“What we thought was missing was how to link climate to people,” said Liviu Giosan, a geologist at the Woods Hole Oceanographic Institution in Massachusetts and the lead author of the study. “The answer came when we looked at the wide-scale morphology.”
Using satellite photos and topographical data, the researchers prepared digital maps of the Indus River landscape. They collected field samples to determine the age of sediments in the region and whether their structure was shaped by rivers or the wind. The information was then overlaid across prior archaeological findings, yielding a compelling new chronology of 10,000 years of human history and landscape changes, and what drove them.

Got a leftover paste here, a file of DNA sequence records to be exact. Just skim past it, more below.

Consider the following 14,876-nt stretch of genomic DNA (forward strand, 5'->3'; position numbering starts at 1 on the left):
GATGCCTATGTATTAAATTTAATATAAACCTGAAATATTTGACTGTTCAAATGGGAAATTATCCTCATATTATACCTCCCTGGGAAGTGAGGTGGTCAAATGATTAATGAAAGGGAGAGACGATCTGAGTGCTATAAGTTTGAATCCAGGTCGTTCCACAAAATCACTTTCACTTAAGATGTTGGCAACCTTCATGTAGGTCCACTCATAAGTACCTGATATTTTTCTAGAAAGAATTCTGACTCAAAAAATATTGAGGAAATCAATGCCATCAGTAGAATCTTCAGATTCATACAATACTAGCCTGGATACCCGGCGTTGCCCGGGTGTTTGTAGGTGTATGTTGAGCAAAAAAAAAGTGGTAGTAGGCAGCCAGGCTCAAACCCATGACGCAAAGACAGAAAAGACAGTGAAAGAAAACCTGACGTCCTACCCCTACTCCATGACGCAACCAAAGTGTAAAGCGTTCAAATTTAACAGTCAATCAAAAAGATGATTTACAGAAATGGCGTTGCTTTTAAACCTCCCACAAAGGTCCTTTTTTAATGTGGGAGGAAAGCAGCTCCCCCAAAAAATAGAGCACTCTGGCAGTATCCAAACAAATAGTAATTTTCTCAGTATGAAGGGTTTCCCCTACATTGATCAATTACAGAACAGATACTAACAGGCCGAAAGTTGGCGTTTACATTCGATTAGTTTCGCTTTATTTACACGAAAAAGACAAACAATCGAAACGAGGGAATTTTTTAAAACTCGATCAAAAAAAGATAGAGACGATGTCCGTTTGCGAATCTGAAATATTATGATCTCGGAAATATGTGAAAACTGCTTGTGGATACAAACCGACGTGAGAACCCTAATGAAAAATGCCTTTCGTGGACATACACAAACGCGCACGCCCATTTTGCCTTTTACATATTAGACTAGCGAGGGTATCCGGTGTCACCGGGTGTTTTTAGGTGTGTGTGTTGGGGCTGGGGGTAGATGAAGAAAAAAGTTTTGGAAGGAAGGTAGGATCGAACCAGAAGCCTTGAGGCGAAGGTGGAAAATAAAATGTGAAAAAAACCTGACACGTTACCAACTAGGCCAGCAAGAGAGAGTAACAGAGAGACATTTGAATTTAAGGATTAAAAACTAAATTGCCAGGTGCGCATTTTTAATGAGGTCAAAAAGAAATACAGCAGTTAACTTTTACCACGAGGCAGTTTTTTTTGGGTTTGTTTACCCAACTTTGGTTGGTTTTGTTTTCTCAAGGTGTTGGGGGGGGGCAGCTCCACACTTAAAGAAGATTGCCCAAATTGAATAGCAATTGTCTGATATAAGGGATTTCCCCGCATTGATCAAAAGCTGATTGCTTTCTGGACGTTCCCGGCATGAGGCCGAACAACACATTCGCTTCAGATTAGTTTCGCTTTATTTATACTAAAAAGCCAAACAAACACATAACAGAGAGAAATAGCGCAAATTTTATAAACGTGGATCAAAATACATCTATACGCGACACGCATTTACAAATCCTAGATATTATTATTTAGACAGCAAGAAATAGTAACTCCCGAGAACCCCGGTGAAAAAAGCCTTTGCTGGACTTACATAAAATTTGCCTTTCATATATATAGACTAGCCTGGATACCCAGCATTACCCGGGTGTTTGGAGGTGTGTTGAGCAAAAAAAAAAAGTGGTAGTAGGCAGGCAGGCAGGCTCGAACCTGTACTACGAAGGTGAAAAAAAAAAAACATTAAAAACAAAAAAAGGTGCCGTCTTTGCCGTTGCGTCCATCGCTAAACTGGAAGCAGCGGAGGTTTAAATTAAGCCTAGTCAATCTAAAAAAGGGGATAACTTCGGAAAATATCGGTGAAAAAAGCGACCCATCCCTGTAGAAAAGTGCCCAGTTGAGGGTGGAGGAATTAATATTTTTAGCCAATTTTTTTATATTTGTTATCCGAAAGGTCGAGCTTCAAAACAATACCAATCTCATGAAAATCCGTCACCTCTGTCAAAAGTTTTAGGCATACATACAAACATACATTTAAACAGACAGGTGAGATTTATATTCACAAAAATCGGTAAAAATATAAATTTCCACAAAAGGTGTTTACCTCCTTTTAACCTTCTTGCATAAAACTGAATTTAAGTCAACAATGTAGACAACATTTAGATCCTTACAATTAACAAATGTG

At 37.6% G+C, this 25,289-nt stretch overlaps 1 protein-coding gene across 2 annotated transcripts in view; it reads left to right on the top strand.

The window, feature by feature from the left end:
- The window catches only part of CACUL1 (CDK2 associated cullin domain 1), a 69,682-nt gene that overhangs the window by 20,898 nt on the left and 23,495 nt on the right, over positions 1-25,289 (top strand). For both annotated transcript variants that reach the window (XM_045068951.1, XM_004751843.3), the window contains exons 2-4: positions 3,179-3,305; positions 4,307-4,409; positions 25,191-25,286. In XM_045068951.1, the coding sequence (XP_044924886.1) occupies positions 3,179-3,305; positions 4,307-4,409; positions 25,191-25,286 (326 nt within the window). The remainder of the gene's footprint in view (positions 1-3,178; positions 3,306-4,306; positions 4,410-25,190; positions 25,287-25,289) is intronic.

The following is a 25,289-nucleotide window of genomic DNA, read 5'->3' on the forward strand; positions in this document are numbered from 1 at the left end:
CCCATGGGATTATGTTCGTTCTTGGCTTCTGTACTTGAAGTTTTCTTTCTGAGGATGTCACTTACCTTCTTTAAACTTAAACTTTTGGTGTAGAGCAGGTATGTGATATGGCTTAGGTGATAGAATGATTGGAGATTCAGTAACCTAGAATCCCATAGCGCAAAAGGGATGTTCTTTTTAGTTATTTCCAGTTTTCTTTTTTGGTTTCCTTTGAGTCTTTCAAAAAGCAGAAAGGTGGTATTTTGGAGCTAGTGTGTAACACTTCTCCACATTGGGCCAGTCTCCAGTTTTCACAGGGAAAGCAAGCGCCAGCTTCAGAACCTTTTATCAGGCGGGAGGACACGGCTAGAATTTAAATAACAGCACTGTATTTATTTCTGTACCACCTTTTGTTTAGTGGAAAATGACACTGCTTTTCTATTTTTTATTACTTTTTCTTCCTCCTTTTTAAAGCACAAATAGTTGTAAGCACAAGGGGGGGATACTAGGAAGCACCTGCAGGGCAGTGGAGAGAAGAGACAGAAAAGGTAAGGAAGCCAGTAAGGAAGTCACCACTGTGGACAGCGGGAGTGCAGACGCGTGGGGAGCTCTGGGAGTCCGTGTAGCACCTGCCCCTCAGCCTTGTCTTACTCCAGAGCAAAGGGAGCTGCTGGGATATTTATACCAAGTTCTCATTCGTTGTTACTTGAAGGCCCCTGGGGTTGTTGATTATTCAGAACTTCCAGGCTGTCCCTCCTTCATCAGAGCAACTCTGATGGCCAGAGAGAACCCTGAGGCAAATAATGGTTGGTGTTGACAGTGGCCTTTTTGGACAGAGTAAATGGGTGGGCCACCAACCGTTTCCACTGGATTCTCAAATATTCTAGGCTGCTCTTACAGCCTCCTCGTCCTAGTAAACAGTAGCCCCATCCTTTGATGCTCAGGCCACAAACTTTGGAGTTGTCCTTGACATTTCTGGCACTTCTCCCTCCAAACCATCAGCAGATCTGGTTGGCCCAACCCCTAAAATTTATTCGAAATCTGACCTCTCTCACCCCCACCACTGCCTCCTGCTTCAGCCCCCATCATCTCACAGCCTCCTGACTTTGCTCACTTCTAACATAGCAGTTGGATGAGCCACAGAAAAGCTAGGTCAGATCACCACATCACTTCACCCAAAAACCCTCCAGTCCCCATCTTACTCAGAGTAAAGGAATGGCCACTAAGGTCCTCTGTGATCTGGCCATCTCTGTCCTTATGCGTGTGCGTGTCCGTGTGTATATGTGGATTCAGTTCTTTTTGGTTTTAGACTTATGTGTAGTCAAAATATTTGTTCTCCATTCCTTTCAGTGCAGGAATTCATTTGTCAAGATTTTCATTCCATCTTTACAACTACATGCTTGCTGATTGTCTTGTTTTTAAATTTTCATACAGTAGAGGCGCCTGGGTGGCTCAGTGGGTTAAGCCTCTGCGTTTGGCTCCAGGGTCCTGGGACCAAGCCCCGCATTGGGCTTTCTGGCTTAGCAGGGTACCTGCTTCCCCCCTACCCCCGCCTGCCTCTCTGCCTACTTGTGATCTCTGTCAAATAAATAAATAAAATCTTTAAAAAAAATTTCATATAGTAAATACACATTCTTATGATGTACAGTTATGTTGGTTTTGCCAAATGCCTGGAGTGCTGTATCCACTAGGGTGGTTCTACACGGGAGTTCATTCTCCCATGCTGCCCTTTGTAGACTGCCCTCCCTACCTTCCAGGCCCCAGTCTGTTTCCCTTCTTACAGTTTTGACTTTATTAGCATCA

May 30, 2012
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